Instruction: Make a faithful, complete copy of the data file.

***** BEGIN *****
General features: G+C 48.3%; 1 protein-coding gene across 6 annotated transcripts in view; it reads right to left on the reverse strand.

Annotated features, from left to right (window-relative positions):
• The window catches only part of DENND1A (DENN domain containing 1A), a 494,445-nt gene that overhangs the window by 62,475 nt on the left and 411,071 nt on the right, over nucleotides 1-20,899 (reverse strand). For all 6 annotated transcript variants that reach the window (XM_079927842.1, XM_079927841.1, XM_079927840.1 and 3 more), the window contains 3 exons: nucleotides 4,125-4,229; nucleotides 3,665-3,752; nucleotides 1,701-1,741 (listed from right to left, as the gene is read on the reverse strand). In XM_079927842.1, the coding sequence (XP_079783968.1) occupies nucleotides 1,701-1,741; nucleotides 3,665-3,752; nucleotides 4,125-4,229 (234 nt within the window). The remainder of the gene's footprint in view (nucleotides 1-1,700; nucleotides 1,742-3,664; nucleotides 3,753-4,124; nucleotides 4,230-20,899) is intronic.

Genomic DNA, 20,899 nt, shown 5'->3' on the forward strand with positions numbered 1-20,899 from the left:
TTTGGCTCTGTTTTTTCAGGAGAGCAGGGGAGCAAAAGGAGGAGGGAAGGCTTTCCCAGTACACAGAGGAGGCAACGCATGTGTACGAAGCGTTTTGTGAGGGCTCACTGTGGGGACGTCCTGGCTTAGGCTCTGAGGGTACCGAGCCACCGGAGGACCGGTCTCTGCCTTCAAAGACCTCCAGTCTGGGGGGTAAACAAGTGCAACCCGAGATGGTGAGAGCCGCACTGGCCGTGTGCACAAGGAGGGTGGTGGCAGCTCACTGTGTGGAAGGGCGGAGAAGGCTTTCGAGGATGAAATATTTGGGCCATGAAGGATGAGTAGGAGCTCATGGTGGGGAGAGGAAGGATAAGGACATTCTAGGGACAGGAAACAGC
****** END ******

General features: G+C 48.3%; 1 protein-coding gene across 6 annotated transcripts in view; it reads right to left on the reverse strand.

Annotated features, from left to right (window-relative positions):
• The window catches only part of DENND1A (DENN domain containing 1A), a 494,445-nt gene that overhangs the window by 62,475 nt on the left and 411,071 nt on the right, over nucleotides 1-20,899 (reverse strand). For all 6 annotated transcript variants that reach the window (XM_079927842.1, XM_079927841.1, XM_079927840.1 and 3 more), the window contains 3 exons: nucleotides 4,125-4,229; nucleotides 3,665-3,752; nucleotides 1,701-1,741 (listed from right to left, as the gene is read on the reverse strand). In XM_079927842.1, the coding sequence (XP_079783968.1) occupies nucleotides 1,701-1,741; nucleotides 3,665-3,752; nucleotides 4,125-4,229 (234 nt within the window). The remainder of the gene's footprint in view (nucleotides 1-1,700; nucleotides 1,742-3,664; nucleotides 3,753-4,124; nucleotides 4,230-20,899) is intronic.

Genomic DNA, 20,899 nt, shown 5'->3' on the forward strand with positions numbered 1-20,899 from the left:
TTTGGCTCTGTTTTTTCAGGAGAGCAGGGGAGCAAAAGGAGGAGGGAAGGCTTTCCCAGTACACAGAGGAGGCAACGCATGTGTACGAAGCGTTTTGTGAGGGCTCACTGTGGGGACGTCCTGGCTTAGGCTCTGAGGGTACCGAGCCACCGGAGGACCGGTCTCTGCCTTCAAAGACCTCCAGTCTGGGGGGTAAACAAGTGCAACCCGAGATGGTGAGAGCCGCACTGGCCGTGTGCACAAGGAGGGTGGTGGCAGCTCACTGTGTGGAAGGGCGGAGAAGGCTTTCGAGGATGAAATATTTGGGCCATGAAGGATGAGTAGGAGCTCATGGTGGGGAGAGGAAGGATAAGGACATTCTAGGGACAGGAAACAGC